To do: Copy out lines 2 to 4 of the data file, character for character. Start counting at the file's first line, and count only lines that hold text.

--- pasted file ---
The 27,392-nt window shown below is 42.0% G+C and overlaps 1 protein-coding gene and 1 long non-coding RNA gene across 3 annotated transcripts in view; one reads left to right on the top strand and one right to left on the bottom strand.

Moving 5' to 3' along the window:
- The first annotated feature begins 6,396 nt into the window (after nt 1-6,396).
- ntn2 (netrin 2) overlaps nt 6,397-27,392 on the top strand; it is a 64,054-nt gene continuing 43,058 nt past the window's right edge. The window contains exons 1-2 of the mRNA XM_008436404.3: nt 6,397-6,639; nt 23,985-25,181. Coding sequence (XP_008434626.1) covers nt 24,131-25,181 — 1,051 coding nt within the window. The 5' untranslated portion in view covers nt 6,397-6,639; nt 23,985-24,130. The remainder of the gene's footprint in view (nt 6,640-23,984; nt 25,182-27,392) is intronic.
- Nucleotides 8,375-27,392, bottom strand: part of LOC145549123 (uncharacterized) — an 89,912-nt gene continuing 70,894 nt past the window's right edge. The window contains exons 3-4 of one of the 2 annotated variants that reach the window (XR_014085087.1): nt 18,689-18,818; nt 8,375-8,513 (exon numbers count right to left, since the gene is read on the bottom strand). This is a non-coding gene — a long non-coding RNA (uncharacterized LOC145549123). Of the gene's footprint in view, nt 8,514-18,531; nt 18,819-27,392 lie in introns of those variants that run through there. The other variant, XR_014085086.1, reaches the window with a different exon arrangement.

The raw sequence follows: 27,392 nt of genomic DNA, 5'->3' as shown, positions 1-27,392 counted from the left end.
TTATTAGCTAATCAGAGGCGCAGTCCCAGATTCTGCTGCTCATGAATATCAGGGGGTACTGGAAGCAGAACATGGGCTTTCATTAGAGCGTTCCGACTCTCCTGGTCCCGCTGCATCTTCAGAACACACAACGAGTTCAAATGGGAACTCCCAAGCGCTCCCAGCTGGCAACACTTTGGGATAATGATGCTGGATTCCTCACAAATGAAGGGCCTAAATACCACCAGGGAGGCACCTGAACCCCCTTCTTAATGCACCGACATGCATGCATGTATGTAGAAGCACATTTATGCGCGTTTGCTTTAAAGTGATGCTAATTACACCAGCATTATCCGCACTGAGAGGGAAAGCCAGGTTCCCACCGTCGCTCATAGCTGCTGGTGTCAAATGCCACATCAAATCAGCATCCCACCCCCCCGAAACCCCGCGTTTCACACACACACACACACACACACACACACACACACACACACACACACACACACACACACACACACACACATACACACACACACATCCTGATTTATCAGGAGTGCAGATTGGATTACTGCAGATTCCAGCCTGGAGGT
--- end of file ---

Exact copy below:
Moving 5' to 3' along the window:
- The first annotated feature begins 6,396 nt into the window (after nt 1-6,396).
- ntn2 (netrin 2) overlaps nt 6,397-27,392 on the top strand; it is a 64,054-nt gene continuing 43,058 nt past the window's right edge. The window contains exons 1-2 of the mRNA XM_008436404.3: nt 6,397-6,639; nt 23,985-25,181. Coding sequence (XP_008434626.1) covers nt 24,131-25,181 — 1,051 coding nt within the window. The 5' untranslated portion in view covers nt 6,397-6,639; nt 23,985-24,130. The remainder of the gene's footprint in view (nt 6,640-23,984; nt 25,182-27,392) is intronic.